Architects and designers have a social responsibility beyond just placing a building in an environment. Architecture has a social consequence and the way a community interacts with it means sustainable design, safe spaces and enjoyable experiences are key elements in creating good social design.
Throughout Perth you will find examples of public space that has been modelled for the everyman- making otherwise transitional spaces more welcoming to everyone who uses them and this element of social architecture is extremely important in making cohesive communities. Social architecture stems from the desire of architects to positively affect human experience through the use of space and can directly affect society in the public realm.
Noodle Palace at Elizabeth Quay
Taking the recently opened Yagan Square and comparing it to the social hub that is Elizabeth Quay, one can see that Perth is evolving and transforming its social architecture in a very positive way. These two public spaces that exist between the Central Business District and the creative and artsy Northbridge are a social dichotomy yet, arguably, design harmony. The government has employed strategic architects who have taken these spaces and built an environment for the social sphere; spaces where people of all backgrounds whether it be social, economic, ethnic, local or visiting can meld with one another safely and positively.
Statue of Yagan in Yagan Square
They also take on a role in engaging the public with their past, present and future. Elizabeth Quay, obviously, is a tribute to our longest serving monarch and a nod to our colonial heritage. This is of course in direct comparison with Yagan Square named after the Whadjuk Noongar warrior who fought for his community’s rights in the early years of the Swan River settlement. These spaces are not only for people to get together, but they also have a social responsibility to engage the community in local histories and what it means to be in Perth in a positive and cultural public experience.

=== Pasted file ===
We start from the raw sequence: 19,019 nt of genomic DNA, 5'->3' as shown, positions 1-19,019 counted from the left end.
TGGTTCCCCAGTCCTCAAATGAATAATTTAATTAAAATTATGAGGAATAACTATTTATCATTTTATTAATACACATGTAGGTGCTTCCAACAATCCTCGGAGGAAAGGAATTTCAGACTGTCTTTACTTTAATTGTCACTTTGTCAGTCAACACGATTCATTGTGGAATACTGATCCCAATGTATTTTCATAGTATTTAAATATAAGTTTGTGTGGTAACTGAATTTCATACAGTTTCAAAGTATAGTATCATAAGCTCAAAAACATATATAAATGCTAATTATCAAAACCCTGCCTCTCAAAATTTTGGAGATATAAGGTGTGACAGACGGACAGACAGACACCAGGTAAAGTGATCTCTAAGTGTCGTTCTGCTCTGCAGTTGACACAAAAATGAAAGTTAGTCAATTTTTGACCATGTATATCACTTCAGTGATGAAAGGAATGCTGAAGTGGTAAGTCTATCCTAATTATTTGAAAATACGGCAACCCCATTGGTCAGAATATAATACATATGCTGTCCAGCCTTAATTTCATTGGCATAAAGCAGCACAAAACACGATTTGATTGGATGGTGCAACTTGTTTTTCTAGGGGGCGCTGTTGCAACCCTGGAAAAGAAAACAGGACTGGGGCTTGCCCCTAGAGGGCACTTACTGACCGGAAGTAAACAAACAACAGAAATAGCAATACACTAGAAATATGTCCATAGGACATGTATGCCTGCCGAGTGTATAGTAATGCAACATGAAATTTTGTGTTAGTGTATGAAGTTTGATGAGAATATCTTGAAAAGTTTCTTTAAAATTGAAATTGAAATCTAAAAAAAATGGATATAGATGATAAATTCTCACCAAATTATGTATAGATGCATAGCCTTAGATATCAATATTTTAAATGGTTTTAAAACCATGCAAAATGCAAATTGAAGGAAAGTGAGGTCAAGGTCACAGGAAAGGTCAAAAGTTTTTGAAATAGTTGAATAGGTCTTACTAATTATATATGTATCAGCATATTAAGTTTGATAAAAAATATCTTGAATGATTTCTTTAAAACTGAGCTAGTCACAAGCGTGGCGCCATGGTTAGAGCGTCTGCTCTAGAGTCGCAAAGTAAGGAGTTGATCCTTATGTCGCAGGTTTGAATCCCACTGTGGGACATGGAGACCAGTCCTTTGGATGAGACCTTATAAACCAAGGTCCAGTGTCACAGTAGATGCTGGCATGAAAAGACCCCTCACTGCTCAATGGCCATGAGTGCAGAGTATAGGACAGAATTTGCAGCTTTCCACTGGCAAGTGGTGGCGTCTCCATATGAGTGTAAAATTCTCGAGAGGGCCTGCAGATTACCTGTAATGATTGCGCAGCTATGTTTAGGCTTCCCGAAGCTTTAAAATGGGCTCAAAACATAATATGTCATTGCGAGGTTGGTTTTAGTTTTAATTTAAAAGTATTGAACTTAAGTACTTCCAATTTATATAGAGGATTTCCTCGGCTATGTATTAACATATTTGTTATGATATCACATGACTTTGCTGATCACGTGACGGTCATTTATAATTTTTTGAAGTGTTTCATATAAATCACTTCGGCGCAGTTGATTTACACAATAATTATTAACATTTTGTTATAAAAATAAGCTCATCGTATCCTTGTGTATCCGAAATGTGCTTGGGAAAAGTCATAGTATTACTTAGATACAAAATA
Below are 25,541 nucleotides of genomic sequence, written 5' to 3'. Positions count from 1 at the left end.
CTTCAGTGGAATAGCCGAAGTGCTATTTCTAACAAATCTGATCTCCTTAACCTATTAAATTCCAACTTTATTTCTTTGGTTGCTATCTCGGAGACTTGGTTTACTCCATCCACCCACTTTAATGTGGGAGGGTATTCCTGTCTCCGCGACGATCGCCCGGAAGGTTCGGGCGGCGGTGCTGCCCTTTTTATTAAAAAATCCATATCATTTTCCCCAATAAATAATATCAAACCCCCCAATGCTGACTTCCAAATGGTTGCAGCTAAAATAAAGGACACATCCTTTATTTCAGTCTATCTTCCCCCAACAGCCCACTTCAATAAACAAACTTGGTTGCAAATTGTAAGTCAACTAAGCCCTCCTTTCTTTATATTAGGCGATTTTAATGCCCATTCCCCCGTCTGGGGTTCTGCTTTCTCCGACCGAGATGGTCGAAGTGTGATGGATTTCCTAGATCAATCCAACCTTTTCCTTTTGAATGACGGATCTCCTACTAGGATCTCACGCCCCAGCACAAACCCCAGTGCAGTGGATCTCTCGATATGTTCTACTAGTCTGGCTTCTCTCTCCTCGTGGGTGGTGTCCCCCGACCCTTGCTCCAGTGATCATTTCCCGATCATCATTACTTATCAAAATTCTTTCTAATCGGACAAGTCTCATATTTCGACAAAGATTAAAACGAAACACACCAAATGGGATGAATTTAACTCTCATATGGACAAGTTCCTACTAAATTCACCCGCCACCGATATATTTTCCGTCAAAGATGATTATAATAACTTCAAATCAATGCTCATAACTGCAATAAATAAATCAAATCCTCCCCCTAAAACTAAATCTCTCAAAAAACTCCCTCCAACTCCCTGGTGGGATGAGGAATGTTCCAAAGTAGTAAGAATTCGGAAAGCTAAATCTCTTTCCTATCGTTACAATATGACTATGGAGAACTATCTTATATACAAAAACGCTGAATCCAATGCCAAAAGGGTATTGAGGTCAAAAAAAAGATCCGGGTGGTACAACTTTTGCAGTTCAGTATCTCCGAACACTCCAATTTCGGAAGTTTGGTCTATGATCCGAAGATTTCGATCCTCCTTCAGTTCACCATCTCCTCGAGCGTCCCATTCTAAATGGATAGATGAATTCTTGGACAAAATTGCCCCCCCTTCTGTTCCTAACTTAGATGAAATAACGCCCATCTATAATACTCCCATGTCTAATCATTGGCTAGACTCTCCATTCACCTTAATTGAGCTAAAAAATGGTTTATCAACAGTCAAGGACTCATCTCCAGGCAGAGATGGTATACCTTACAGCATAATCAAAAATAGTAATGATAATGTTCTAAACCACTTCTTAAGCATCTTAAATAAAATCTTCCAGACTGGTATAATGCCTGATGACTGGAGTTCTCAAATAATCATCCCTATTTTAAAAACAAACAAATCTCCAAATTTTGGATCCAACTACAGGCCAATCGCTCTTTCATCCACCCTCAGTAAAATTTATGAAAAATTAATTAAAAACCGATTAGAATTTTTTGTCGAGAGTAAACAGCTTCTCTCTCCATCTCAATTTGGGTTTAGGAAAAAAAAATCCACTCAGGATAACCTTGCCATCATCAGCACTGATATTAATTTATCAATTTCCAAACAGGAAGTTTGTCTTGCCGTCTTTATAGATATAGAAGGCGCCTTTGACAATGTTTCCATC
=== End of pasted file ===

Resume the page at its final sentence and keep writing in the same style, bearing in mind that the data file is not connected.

On a more suburban scale, too, architects and their desires for unified communities comes from understanding and taking on individual needs. For example, in lower socio-economic areas, positive social design such as community gardens, new playgrounds, comfortable boulevards, safe shopping centres etc. all impact how communities share common spaces and engage them in positive social involvement.
Beaufort Street Festival
Building a stronger society for people should take precedent for architects, even when they are only dealing with residential homes; it’s about understanding the spatial makeup of a community. By forming the public realm, architects and designers have a social duty to fabricate spaces for human enjoyment and benefit mind, body and community. It is the role architects play, and it is in turn society’s role to nurture architectural desires.